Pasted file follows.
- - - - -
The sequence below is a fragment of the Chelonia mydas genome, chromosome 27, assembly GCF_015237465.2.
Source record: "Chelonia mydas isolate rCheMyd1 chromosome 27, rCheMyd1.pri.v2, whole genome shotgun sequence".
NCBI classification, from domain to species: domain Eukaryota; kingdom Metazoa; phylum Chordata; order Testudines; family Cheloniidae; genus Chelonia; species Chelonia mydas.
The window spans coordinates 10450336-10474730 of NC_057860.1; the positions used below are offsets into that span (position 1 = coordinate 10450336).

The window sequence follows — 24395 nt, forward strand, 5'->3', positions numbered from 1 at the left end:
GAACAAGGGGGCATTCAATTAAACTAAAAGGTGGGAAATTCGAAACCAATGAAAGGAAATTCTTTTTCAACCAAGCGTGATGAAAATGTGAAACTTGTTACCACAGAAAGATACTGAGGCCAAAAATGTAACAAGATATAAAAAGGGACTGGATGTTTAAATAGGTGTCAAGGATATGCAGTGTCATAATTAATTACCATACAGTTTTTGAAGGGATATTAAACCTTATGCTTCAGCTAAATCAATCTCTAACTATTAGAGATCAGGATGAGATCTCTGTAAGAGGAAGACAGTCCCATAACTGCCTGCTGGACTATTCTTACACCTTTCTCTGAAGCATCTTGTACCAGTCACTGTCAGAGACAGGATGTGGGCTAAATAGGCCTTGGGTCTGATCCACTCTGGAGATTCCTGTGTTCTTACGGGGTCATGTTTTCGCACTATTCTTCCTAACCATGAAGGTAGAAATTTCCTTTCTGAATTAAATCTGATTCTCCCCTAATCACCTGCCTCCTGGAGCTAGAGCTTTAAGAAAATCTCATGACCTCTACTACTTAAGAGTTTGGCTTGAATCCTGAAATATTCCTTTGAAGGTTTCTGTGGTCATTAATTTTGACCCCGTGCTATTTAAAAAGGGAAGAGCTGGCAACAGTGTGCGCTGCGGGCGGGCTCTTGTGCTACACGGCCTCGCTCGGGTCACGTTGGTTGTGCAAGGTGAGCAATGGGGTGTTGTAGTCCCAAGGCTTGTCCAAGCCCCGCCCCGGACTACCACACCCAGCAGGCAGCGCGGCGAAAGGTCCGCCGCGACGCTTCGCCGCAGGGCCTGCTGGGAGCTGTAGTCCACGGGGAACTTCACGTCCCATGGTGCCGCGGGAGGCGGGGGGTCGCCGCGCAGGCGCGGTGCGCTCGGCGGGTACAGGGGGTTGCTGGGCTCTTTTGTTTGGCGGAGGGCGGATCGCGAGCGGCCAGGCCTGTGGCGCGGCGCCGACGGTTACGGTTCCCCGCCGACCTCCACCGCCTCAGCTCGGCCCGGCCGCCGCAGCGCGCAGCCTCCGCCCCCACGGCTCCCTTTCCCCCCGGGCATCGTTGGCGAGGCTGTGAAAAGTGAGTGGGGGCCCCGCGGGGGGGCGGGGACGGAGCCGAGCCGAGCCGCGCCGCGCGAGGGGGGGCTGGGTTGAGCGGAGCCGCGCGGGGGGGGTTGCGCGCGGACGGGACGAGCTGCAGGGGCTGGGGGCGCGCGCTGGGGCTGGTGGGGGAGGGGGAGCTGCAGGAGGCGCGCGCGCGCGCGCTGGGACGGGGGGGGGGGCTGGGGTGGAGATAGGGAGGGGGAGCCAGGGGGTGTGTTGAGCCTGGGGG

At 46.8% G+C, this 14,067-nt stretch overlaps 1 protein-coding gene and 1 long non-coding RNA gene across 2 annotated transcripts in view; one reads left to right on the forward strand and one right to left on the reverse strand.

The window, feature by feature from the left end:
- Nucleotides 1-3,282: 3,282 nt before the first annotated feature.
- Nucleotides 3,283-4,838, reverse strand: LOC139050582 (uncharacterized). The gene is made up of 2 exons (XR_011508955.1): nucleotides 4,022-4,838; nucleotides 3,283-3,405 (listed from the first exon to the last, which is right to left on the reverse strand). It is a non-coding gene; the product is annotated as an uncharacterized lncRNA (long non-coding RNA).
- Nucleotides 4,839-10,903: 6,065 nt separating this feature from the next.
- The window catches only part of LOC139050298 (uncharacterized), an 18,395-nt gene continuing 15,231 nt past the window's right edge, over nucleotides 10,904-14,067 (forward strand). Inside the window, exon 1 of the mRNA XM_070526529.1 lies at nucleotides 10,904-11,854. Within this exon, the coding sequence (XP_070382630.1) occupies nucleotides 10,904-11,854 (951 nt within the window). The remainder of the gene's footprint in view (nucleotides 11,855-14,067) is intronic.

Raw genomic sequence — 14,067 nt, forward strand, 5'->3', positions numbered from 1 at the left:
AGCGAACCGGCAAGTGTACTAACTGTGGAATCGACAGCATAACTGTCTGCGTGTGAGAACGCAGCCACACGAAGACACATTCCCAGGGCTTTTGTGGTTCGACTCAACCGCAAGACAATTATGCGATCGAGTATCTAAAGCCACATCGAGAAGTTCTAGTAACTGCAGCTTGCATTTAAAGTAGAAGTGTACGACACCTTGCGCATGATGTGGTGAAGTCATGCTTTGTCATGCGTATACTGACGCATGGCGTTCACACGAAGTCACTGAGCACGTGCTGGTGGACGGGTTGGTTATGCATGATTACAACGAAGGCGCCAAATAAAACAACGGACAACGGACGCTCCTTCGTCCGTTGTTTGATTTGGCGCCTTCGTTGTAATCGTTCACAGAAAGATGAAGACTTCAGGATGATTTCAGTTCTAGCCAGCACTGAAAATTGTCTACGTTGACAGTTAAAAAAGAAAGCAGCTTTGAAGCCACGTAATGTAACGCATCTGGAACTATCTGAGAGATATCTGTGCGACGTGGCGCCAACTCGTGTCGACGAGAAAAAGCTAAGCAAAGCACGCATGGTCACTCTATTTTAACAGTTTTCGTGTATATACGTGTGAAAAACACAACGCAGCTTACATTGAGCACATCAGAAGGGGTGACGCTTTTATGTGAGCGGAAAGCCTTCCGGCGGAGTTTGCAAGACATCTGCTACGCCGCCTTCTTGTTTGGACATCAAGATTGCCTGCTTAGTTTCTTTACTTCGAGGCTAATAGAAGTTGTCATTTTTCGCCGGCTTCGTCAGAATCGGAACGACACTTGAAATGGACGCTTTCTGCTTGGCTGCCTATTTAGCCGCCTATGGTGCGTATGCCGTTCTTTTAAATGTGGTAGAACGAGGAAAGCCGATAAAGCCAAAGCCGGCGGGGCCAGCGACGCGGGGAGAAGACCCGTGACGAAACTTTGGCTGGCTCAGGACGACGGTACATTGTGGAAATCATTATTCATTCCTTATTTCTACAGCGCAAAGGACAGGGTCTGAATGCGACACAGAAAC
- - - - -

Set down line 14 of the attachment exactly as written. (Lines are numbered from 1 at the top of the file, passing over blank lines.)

AGCGAACCGGCAAGTGTACTAACTGTGGAATCGACAGCATAACTGTCTGCGTGTGAGAACGCAGCCACACGAAGACACATTCCCAGGGCTTTTGTGGTTCGACTCAACCGCAAGACAATTATGCGATCGAGTATCTAAAGCCACATCGAGAAGTTCTAGTAACTGCAGCTTGCATTTAAAGTAGAAGTGTACGACACCTTGCGCATGATGTGGTGAAGTCATGCTTTGTCATGCGTATACTGACGCATGGCGTTCACACGAAGTCACTGAGCACGTGCTGGTGGACGGGTTGGTTATGCATGATTACAACGAAGGCGCCAAATAAAACAACGGACAACGGACGCTCCTTCGTCCGTTGTTTGATTTGGCGCCTTCGTTGTAATCGTTCACAGAAAGATGAAGACTTCAGGATGATTTCAGTTCTAGCCAGCACTGAAAATTGTCTACGTTGACAGTTAAAAAAGAAAGCAGCTTTGAAGCCACGTAATGTAACGCATCTGGAACTATCTGAGAGATATCTGTGCGACGTGGCGCCAACTCGTGTCGACGAGAAAAAGCTAAGCAAAGCACGCATGGTCACTCTATTTTAACAGTTTTCGTGTATATACGTGTGAAAAACACAACGCAGCTTACATTGAGCACATCAGAAGGGGTGACGCTTTTATGTGAGCGGAAAGCCTTCCGGCGGAGTTTGCAAGACATCTGCTACGCCGCCTTCTTGTTTGGACATCAAGATTGCCTGCTTAGTTTCTTTACTTCGAGGCTAATAGAAGTTGTCATTTTTCGCCGGCTTCGTCAGAATCGGAACGACACTTGAAATGGACGCTTTCTGCTTGGCTGCCTATTTAGCCGCCTATGGTGCGTATGCCGTTCTTTTAAATGTGGTAGAACGAGGAAAGCCGATAAAGCCAAAGCCGGCGGGGCCAGCGACGCGGGGAGAAGACCCGTGACGAAACTTTGGCTGGCTCAGGACGACGGTACATTGTGGAAATCATTATTCATTCCTTATTTCTACAGCGCAAAGGACAGGGTCTGAATGCGACACAGAAAC